• Disjunctive or patterns that require either of two different patterns to match.
    • Negated not patterns that require a given pattern not to match. 

Type Patterns

In C# 7, we have seen that the is-type operator extends to be an is expression. C# 9 introduces a new type pattern, which can also be used to match the input against a type. This pattern is nothing more than a minor syntactic convenience.


int age = 42;  
string name= "Bassam";  
var userTuple = (age, name);  
// Current version  
// test if age is an int and name is a string  
if (userTuple is (int _, string _) )   
// C# 9  
// test if age is an int and name is a string  
if (userTuple is (int, string) )   

Compare the C# Syntax trees, Current C# version, 

 Figure -3- Syntax tree for: if (userTuple is (int _, string _) ) C# 9
 Figure -4- Syntax tree for: if (userTuple is (int, string) ) 

Comparing the IL Code for Pattern Matching

Produced IL Code

// int age = 42;  
IL_0000: ldc.i4.s 42  
IL_0002: stloc.0  
// string name= "Bassam";  
IL_0003: ldstr "Bassam"  
IL_0008: stloc.1  
// var userTuple = (age, name);  
IL_0009: ldloca.s 2  
IL_000b: ldloc.0  
IL_000c: ldloc.1  
IL_000d: call instance void valuetype [System.Private.CoreLib]System.ValueTuple`2<int32, string>::.ctor(!0, !1)  
// if (userTuple is (int _, string _) ) // Current Version  
IL_0012: ldloc.2  
IL_0013: ldfld !1 valuetype [System.Private.CoreLib]System.ValueTuple`2<int32, string>::Item2  
IL_0018: brfalse.s IL_0025  
// System.Console.WriteLine(;  
IL_001a: ldloc.2  
IL_001b: ldfld !1 valuetype [System.Private.CoreLib]System.ValueTuple`2<int32, string>::Item2  
IL_0020: call void [System.Console]System.Console::WriteLine(string)   
// if (userTuple is (int, string) ) // C# 9  
IL_0025: ldloc.2  
IL_0026: ldfld !1 valuetype [System.Private.CoreLib]System.ValueTuple`2<int32, string>::Item2  
IL_002b: brfalse.s IL_0038  
// System.Console.WriteLine(;  
IL_002d: ldloc.2  
IL_002e: ldfld !1 valuetype [System.Private.CoreLib]System.ValueTuple`2<int32, string>::Item2  
IL_0033: call void [System.Console]System.Console::WriteLine(string)

Pattern Combinators

Permits matching both of two different patterns using and/or operators or the negation of a pattern by using not operator. Pattern Combinators consist of the following sub-patterns,

  • Conjunctive and patterns that require both of two different patterns to match.
  • Disjunctive or patterns that require either of two different patterns to match.
  • Negated not patterns that require a given pattern not to match. 

AND “Conjunctive” Pattern

Permits the AND Logics on two different patterns.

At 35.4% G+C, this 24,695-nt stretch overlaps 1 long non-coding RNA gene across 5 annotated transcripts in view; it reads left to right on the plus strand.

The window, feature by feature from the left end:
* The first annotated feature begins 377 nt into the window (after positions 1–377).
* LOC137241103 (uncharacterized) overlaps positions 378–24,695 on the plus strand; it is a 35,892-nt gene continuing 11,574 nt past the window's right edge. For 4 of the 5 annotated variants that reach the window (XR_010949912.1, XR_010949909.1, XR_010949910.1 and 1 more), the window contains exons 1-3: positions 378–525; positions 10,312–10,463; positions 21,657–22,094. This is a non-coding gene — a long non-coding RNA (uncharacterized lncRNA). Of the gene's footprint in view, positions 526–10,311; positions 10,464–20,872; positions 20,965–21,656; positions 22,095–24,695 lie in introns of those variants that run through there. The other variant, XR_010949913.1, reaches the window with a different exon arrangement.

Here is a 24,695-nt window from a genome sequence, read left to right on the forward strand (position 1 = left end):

if (o is int and 1) { } // The code block will be executed if the o is of type int and its value is 1  

OR “Disjunctive” Patter

Permits the OR Logics on two different patterns. 


if (o is (1 or 2) and int x4) { } // The code block will executed if the value of o is 1 or 2   

Negated Pattern

Permits the NOT Logics on a pattern.

if (e is not null) { } 

The code will be executed when e is a reference type and not null. I love It! And I hope the keyword not will not replace with the ugly operator ~

Neal Gafter example:

The and or combinators will be useful for testing ranges of values.

bool IsLetter(char c) => c is >= 'a' and <= 'z' or >= 'A' and <= 'Z';

if (o is int x1 and 1) { }  
if (o is int x2 and (1 or 2)) { }   

The code block will be executed if the o is of type int, then (copy o to x2), and x2 value must be 1 or 2. As we can see above, we have also used Parenthesized patterns. Unfortunately, the Range Pattern is declined; in other words, you cannot do in C# 9:  if (o is int x2 and [1..2]) The alternative for that is Relational Patterns, which is described in the section below. 

if (o is 1 and int x3) { }  
if (o is not (1 or 2) and int x5) { }  

Parenthesized patterns

According to the documents, the Parenthesized patterns can be grouped around patterns to achieve the desired associativity. In the following example, parentheses are used to control associativity between AND pattern and Or pattern.

Back to the Neal Gafter example:

The and and or combinators will be useful for testing ranges of values.

bool IsLetter(char c) => c is >= 'a' and <= 'z' or >= 'A' and <= 'Z'; // and & or combinators

The below example illustrates that the and-operator will have a higher parsing priority (i.e. will bind more closely) than the or-opreator . The programmers can use the parenthesized pattern to make the precedence explicit:

bool IsLetter(char c) => c is (>= 'a' and <= 'z') or (>= 'A' and <= 'Z');  

Relational patterns

Allows the case-labels in switch-statement to support the comparison operators, much like the Select Case statement in Visual Basic. 

Supported operators and types 

<=, >, and >= on all of the built-in types that support such binary relational operators with two operands of the same type in an expression. Specifically, it supports all of these relational patterns for sbyte, byte, short, ushort, int, uint, long, ulong, char, float, double, and decimal. Additionally, it supports == and != for string and bool.

 Back to Neal Gafter Examples: 

bool IsHexLetter(char c) => c is in 'A' to 'Z' or in 'a' to 'z'; 

The to keyword would be used to specify a range. In this case [A..Z] or [a..z].


So, you could write code as in this example:

int iq = DoIqTest();  
switch (iq)  
    case <= 69:  
    case 70 to 79:  
    case 80 to 89:  
    case 90 to 99:  
    case 101 to 109:  
    case 100:  
    case 110 to 119:  
    case 120 to 129:  
    case >= 130:  

The to keyword would be used to specify a range. In the statement switch (value), case x to y: would be equivalent to the boolean expression value >= x && value <= y


 The term pattern matching is a central feature of functional programming languages. This approach can be used to solve many programming problems efficiently. C# 9 and 10 will support the most F# Pattern Matching concepts.